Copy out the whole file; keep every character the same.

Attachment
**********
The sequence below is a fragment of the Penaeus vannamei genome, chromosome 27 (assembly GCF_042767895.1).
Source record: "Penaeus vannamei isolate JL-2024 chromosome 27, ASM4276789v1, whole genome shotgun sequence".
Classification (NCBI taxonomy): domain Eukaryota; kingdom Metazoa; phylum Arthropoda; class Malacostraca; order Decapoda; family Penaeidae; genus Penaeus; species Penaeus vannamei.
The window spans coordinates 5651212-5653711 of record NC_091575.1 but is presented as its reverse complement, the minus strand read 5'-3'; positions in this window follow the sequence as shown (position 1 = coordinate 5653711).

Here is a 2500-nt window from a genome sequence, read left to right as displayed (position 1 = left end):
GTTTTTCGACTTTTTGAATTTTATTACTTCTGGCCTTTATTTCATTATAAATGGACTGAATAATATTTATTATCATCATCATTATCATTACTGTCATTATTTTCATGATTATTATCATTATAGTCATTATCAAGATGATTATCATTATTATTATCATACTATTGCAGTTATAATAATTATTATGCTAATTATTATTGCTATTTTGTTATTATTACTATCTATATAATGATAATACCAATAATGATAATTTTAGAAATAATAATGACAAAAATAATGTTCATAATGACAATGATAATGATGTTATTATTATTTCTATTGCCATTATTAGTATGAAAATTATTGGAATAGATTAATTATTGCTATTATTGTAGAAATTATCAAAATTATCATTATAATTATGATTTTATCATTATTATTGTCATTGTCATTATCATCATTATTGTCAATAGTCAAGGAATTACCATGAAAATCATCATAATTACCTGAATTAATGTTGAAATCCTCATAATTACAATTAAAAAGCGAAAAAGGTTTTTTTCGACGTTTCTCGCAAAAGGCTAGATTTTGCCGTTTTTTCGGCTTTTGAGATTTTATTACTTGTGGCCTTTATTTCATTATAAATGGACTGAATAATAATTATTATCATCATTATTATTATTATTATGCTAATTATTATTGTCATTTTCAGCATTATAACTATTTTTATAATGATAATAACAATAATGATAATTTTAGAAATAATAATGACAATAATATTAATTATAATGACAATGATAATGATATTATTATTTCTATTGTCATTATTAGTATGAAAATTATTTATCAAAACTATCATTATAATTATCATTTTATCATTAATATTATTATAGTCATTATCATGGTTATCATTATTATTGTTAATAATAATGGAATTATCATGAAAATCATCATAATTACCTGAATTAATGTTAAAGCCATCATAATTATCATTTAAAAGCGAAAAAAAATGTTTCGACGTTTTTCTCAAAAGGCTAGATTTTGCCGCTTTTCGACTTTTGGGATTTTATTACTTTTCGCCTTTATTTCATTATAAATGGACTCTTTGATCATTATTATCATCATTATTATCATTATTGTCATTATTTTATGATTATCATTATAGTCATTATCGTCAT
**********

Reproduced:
The sequence below is a fragment of the Penaeus vannamei genome, chromosome 27 (assembly GCF_042767895.1).
Source record: "Penaeus vannamei isolate JL-2024 chromosome 27, ASM4276789v1, whole genome shotgun sequence".
Classification (NCBI taxonomy): domain Eukaryota; kingdom Metazoa; phylum Arthropoda; class Malacostraca; order Decapoda; family Penaeidae; genus Penaeus; species Penaeus vannamei.
The window spans coordinates 5651212-5653711 of record NC_091575.1 but is presented as its reverse complement, the minus strand read 5'-3'; positions in this window follow the sequence as shown (position 1 = coordinate 5653711).

Here is a 2500-nt window from a genome sequence, read left to right as displayed (position 1 = left end):
GTTTTTCGACTTTTTGAATTTTATTACTTCTGGCCTTTATTTCATTATAAATGGACTGAATAATATTTATTATCATCATCATTATCATTACTGTCATTATTTTCATGATTATTATCATTATAGTCATTATCAAGATGATTATCATTATTATTATCATACTATTGCAGTTATAATAATTATTATGCTAATTATTATTGCTATTTTGTTATTATTACTATCTATATAATGATAATACCAATAATGATAATTTTAGAAATAATAATGACAAAAATAATGTTCATAATGACAATGATAATGATGTTATTATTATTTCTATTGCCATTATTAGTATGAAAATTATTGGAATAGATTAATTATTGCTATTATTGTAGAAATTATCAAAATTATCATTATAATTATGATTTTATCATTATTATTGTCATTGTCATTATCATCATTATTGTCAATAGTCAAGGAATTACCATGAAAATCATCATAATTACCTGAATTAATGTTGAAATCCTCATAATTACAATTAAAAAGCGAAAAAGGTTTTTTTCGACGTTTCTCGCAAAAGGCTAGATTTTGCCGTTTTTTCGGCTTTTGAGATTTTATTACTTGTGGCCTTTATTTCATTATAAATGGACTGAATAATAATTATTATCATCATTATTATTATTATTATGCTAATTATTATTGTCATTTTCAGCATTATAACTATTTTTATAATGATAATAACAATAATGATAATTTTAGAAATAATAATGACAATAATATTAATTATAATGACAATGATAATGATATTATTATTTCTATTGTCATTATTAGTATGAAAATTATTTATCAAAACTATCATTATAATTATCATTTTATCATTAATATTATTATAGTCATTATCATGGTTATCATTATTATTGTTAATAATAATGGAATTATCATGAAAATCATCATAATTACCTGAATTAATGTTAAAGCCATCATAATTATCATTTAAAAGCGAAAAAAAATGTTTCGACGTTTTTCTCAAAAGGCTAGATTTTGCCGCTTTTCGACTTTTGGGATTTTATTACTTTTCGCCTTTATTTCATTATAAATGGACTCTTTGATCATTATTATCATCATTATTATCATTATTGTCATTATTTTATGATTATCATTATAGTCATTATCGTCAT